Sunday, January 30, 2011

Cars: Electric vs Hydrogen

Greetings Peaksters

       Assuming that the oil crunch is likely to arrive in the next 2 to 5 years  ( )\
, it becomes pretty important to decide how we are going to get around.  Peak oil is a liquid fuel problem after all,  and that means a transportation problem.   In this country anyway,  98% of transport runs on liquid fuels.   

        So what's plan B?    Will we move to electric  vehicles (EV's)  or perhaps hydrogen  (Fuel cell)?   And which _should_ we move to?    "Clean" EV's run on electricity which in this country is about 45% coal.   Lot's of CO2 there.    On the other hand "clean" hydrogen is made from natural gas, which results in some improvement, but probably not enough to meet our climate change goals.  And it would require a whole new infrastructure!

        Decisions!  Decisions!   

Cheap hydrogen cars coming! Good news? Well… by at 11:47 AM on January 30, 2011.

Autoblog Green has the short story of a surprising claim by one car company,Daimler: Fuel cell vehicles to cost no more than diesel hybrids by 2015.
This is terrific news, right? Hydrogen fuel cell cars emit nothing but water vapor, after all. Can’t get much cleaner than that.
It’s not quite that simple, of course. (Honestly, what is that simple in the general categories of energy and climate?)
There’s always the issue of refueling infrastructure when you’re requiring a new fuel for direct mass consumption. And hydrogen fueling stations are anything but cheap, running into the millions for each one, thanks in part to some of hydrogen’s nastier qualities, like that whole “burns with an invisible flame” thing, plus the fact that it’s very prone to leaking.
But let’s be generous and assume that via the Magic Of The Marketplace and/or brute force government subsidies and mandates we build enough refueling stations and in the locations where needed to avoid the classic chicken-and-egg problem. So consider that non-trivial issue trivialized and dismissed with a hand wave.
Where do we get that steady flow of hydrogen to feed that spiffy new refueling infrastructure, and ultimately, the vehicles?
We can make it from natural gas, which is where the vast majority of our hydrogen production comes from today. Surely we can scale that up to meet the needs of these vehicles. I have no doubt we could do that, although that raises the nasty issue of CO2 emissions. When we crack CH4 to get those four H’s, we wind up with that C joining a pair of oxygen atoms and making CO2. And then we have to either sequester it forever (read: depend on bad science fiction for a solution) or make believe it doesn’t exist and dump it into the atmosphere. Playing with the atomic weights tells us that CH4 + 2H2O = 4H2 + CO2 means we’re turning 16 kg of CH4 and 36 kg of H2O into 8 kg of H plus 44 kg of CO2. Oops. Assuming your roughly Civic-size hydrogen fuel cell vehicle gets 70 miles to a kg of H, that means you’re emitting 5.5 kg of CO2, albeit indirectly, for every 70 miles you drive. That’s about 0.17 lbs of CO2 per mile, compared to roughly 0.5 lbs of CO2 per mile for a plain old gasoline car that gets 40 miles per gallon and will probably still cost less than just the fuel cell in an HFCV in 2015, even if Daimler achieves the stunning price reduction it claims. So you’re not saving 100% of the CO2 emissions, merely 66%, which isn’t nearly good enough, given the reductions needed. Double oops.[1][2]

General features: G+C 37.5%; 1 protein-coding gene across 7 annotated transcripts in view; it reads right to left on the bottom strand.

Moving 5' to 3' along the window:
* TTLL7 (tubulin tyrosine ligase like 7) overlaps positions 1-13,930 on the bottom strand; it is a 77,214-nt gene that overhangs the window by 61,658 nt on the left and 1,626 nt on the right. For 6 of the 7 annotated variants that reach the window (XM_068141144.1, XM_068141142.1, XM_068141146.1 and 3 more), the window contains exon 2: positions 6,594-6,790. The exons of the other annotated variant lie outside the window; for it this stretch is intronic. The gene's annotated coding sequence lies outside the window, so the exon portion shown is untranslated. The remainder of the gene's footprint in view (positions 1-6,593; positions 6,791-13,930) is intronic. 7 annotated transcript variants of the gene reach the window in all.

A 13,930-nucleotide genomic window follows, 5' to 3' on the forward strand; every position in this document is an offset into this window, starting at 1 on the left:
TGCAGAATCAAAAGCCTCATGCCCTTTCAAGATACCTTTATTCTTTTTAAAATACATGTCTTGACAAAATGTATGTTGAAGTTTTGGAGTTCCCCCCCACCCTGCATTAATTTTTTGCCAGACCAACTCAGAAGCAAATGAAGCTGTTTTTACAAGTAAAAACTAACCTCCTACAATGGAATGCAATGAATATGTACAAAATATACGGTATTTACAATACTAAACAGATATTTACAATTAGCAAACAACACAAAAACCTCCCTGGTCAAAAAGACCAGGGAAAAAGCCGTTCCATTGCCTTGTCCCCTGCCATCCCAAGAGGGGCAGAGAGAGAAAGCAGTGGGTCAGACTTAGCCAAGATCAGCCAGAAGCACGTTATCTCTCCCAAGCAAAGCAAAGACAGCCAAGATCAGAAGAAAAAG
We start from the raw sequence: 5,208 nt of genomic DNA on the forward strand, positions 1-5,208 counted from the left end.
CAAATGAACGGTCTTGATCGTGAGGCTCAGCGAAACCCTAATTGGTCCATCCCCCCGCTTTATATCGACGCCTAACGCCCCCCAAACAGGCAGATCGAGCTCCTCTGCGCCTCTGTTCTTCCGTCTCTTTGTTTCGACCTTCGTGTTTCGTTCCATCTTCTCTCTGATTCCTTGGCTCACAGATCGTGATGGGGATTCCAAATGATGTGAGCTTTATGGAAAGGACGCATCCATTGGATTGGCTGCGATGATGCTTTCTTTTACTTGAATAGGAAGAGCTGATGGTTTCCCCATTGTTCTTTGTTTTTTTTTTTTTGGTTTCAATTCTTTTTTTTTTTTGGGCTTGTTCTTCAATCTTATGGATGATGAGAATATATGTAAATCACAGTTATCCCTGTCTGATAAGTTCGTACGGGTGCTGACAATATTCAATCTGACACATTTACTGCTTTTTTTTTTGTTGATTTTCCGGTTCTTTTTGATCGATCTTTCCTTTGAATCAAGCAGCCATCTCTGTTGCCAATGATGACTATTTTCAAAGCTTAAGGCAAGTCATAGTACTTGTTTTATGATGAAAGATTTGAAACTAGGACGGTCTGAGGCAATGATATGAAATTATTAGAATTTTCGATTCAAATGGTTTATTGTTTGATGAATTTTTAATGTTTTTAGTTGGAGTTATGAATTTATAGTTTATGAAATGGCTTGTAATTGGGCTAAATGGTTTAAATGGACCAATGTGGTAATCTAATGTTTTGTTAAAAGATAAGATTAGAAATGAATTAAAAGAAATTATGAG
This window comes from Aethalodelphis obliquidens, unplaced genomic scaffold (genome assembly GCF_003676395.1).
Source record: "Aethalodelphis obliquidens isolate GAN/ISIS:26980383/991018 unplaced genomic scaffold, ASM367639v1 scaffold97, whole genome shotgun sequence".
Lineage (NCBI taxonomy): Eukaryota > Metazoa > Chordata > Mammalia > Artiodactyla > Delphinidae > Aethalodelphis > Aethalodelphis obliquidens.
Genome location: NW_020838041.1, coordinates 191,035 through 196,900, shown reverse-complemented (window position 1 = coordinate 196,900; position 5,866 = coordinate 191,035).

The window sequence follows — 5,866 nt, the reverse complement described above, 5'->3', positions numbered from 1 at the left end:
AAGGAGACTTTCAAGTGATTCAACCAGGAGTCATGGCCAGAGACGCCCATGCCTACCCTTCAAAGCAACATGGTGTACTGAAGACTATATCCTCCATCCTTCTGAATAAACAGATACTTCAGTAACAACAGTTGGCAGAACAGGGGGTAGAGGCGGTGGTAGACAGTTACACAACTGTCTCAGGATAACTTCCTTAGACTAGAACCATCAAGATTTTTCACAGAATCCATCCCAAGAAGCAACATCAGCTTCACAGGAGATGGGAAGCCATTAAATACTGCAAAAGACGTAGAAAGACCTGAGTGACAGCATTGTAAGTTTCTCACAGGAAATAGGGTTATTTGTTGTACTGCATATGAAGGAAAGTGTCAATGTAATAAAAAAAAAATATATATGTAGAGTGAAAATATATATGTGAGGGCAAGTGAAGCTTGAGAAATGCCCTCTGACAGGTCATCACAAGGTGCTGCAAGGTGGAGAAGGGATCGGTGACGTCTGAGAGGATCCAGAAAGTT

But wait — you just remembered that we can make hydrogen via electrolysis. You probably did it in a high school or college lab at least once, right? Yes, that works, and it avoids the nasty CO2 emissions during the generation process, but at the cost of a lot of electricity. If you take a few minutes to hop over to the reports page of the European Fuel Cell Forum and download Ulf Bossel’s E21 paper, “Does a Hydrogen Economy Make Sense?”, you’ll see a very detailed analysis that shows an EV can travel three times farther than a hydrogen fuel cell vehicle can using a given amount of electricity. And that’s a very big deal, simply because virtually all electrified countries will be very hard pressed to de-carbonize their electricity production in the coming decades, and throwing away two thirds of the travel potential of every kWh of carbon-free electricity (or increasing the demand for carbon intensive electricity) will only make our challenge that much more difficult.
Let me make this so clear that even those addicted to willfully misinterpreting blog posts won’t be able to miss it: I really wish hydrogen fuel cells made sense for motor vehicles. I desperately want them or other technologies to work as well as car companies claim they will (some day), or even better. As much as I like the idea and the implementation of EV’s, I want us to find more and even better solutions to compete with and surpass them. The problem is that the combination of basic physics and chemistry, plus our existing electricity generation infrastructure, plus the overall timing of our situation, means that the answer to both the question in this post’s title and that in Bossel’s paper is, sadly, “No”.

[1] Yes, I’m mixing metric and American units like a psychotic, drunken chemist. I apologize if I made your brain flinch. I tried to use the units that are both most common for each step and most familiar to my largely US audience.
[2] Please note that cracking CH4 to get that hydrogen is a two-step process that no doubt requires a good bit of energy, which will increase the CO2 emissions even further, unless we make some wildly optimistic assumptions. And don’t even get me started on that consumption of 4.5 kg of water for every kg of H produced.


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